I kept thinking about the jersey. In writing about Lonzo Ball's transcendent and transcendently Summer League-y Summer League earlier this week, I was reminded of the moment during the 2008 Las Vegas Summer League when Nate Robinson's jersey was retired. Or, anyway, a ceremony occurred and three Summer League interns tacked the jersey to the wall of the Cox Pavilion, where it remained, barely, for a few hours.
"It's kind of awesome," Nate Robinson said in 2008, when asked about his jersey being hung not-quite-in-the-rafters of the Cox Pavillion in Las Vegas. At the time, Robinson was the event's defending MVP and playing in his fourth straight Summer League. In a small ceremony at halftime of the game between the Summer League entries from Robinson's Knicks and the Minnesota Timberwolves, three Summer League interns ceremoniously tacked the jersey to a soundproof baffle behind one of the baskets.
There are many reasons why the 3,300-odd people who follow Matthew Kaminski on Twitter might have chosen to do so. They might have seen him perform around Atlanta with one of the many musical acts with which he plays. Kaminski has done piano in a salsa band and accordion in a polka band. He’s also released a jazz organ record, and plays all three of these instruments for a burlesque troupe called Dames Aflame.
Muck Rack makes it simple to find people, tweets, or articles that mention any name, keyword, company, hashtag etc. We've compiled this guide to help you make the most of your search.
Selecting a term
Start searching tweets, articles from media outlets, articles mentioned in tweets, journalists'
names, titles and bios with some suggested searches:
Companies or Topics (e.g. iPhone, Microsoft)
Phrases (e.g. "cloud computing") — use quotes to keep the terms together
Twitter handles (e.g. @username) — returns those who have mentioned or replied to
Names (e.g. "David Pogue")
Hashtags (e.g. #sxsw, #london2012)
Bio details (e.g. vegan, Olympics, father)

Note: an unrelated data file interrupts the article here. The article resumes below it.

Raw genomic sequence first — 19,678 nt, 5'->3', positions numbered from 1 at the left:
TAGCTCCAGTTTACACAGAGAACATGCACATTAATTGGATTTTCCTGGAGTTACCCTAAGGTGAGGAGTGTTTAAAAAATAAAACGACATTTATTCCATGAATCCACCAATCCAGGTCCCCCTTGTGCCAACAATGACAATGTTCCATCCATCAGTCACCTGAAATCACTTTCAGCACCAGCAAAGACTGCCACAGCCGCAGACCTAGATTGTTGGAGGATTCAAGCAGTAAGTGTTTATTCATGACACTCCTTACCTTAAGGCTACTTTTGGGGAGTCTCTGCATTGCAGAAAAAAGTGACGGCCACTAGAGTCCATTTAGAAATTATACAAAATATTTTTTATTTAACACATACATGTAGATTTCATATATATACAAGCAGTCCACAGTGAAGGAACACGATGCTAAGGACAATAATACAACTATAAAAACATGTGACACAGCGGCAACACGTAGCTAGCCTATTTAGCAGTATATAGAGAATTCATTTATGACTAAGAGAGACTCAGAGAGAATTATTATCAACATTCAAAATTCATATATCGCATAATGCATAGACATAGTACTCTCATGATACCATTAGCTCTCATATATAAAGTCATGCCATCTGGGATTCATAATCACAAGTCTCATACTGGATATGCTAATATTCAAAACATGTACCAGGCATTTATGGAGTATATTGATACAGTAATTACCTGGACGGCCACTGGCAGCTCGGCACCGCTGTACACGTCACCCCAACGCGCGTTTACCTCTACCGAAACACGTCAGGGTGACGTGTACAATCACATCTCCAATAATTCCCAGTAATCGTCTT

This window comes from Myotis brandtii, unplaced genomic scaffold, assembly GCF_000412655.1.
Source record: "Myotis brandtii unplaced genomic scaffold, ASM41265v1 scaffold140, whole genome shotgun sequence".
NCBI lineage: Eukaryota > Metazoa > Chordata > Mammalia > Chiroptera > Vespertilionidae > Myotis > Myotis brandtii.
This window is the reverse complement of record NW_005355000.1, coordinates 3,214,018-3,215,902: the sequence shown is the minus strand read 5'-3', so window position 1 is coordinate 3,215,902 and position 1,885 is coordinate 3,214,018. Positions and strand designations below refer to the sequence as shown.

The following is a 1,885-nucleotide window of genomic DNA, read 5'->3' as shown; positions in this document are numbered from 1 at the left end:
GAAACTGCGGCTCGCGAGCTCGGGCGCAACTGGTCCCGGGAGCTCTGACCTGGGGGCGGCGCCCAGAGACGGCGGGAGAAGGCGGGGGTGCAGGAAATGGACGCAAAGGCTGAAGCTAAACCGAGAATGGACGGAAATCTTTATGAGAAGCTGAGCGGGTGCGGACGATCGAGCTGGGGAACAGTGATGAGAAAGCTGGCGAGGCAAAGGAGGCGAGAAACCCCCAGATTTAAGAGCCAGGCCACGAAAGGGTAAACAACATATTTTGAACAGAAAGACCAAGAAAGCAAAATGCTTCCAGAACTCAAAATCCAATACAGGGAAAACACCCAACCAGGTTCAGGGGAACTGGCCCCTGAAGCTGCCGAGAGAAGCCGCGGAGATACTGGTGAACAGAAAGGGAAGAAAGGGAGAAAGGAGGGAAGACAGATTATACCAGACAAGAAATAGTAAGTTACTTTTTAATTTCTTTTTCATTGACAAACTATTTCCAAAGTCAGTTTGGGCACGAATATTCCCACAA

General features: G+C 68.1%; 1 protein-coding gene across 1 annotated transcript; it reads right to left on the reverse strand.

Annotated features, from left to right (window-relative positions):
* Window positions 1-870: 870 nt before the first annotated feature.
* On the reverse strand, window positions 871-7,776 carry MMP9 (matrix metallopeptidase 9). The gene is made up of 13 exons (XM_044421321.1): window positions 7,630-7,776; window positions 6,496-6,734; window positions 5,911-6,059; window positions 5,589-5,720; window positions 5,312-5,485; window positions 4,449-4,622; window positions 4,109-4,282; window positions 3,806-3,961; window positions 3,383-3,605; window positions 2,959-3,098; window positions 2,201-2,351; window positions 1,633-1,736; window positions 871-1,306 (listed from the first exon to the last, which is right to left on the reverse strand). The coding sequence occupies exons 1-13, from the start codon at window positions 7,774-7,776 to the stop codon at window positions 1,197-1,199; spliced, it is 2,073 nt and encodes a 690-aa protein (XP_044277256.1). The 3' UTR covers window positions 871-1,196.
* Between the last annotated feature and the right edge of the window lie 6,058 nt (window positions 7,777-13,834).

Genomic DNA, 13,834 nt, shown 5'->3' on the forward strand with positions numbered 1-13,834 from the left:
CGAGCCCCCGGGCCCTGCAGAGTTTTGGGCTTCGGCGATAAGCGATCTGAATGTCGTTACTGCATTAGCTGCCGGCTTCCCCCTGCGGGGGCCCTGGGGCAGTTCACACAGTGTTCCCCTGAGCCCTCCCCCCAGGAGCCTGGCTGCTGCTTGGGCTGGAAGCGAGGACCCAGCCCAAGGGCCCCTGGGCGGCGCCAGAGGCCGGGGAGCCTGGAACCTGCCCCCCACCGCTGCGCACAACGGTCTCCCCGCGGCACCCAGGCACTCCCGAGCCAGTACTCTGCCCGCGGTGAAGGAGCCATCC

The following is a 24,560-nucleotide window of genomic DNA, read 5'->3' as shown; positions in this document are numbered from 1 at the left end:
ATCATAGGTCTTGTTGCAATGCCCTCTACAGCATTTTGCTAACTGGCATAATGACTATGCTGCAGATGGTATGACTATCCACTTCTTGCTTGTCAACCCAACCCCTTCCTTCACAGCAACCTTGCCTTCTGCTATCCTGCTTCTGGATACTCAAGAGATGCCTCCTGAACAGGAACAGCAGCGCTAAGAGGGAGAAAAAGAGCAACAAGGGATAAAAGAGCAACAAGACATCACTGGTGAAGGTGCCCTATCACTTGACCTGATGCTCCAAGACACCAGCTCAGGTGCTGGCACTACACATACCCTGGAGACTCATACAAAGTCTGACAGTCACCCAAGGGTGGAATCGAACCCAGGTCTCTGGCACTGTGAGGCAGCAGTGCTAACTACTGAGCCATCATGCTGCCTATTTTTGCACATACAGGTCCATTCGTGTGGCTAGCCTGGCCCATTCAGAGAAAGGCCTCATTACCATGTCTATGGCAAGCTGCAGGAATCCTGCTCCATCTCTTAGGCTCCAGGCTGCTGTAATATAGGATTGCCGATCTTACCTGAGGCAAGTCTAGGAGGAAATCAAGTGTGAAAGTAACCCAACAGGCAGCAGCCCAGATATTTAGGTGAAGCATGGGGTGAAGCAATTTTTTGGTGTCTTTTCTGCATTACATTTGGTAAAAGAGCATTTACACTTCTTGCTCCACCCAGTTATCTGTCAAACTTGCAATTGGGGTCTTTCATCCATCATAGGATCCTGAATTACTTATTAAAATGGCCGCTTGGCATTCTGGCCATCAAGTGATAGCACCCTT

Muck Rack's Advanced Search allows for many boolean operators.
Find results that mention multiple specified terms, use AND or
+. For example, ensure each result contains both Elon Musk and Mark Zuckerberg by
searching Obama AND Romney or Obama + Romney.
Use the operators OR or , to broaden your search when you'd like either of
multiple terms to appear in results. (This is the default behavior of our search when no operators
are used.) For example, search for democrat OR republican to find results that refer to
Democrats and/or Republicans.
Use NOT or - to subtract results from your search. For
example, searching Disney will yield results about the Walt Disney Company as well as Walt Disney
World Resort. To exclude mentions of Disney World, search for Disney -World or Disney
When using one of these operators with a phrase, enclose it in quotation marks. For example, you can
find results about smartphones excluding Apple's iPhone 4S by searching smartphone -"iPhone
Exact case matching or punctuation
If you're searching for a brand name or keyword that relies on specific punctuation marks or capitalization, you can
find results that match your exact query by adding matchcase: before the keyword you're searching for, like matchcase:E*TRADE .
Use parentheses to separate multiple
boolean phrases. For example, to find journalists talking about having fun in Disney World or
Disneyland, search for ("disney world" OR disneyland) AND fun.
An asterisk can be used to search for any variation of a root word truncated by the asterisk. For example, searching for admin* will return results for administrator, administration, administer, administered, etc.
A near operator is an AND operator where you can control the distance between the words. You can vary the distance the near operation uses by adding a forward slash and number (between 0-99) such as strawberries NEAR/10 "whipped cream", which means the strawberries must exist within 10 words of "whipped cream".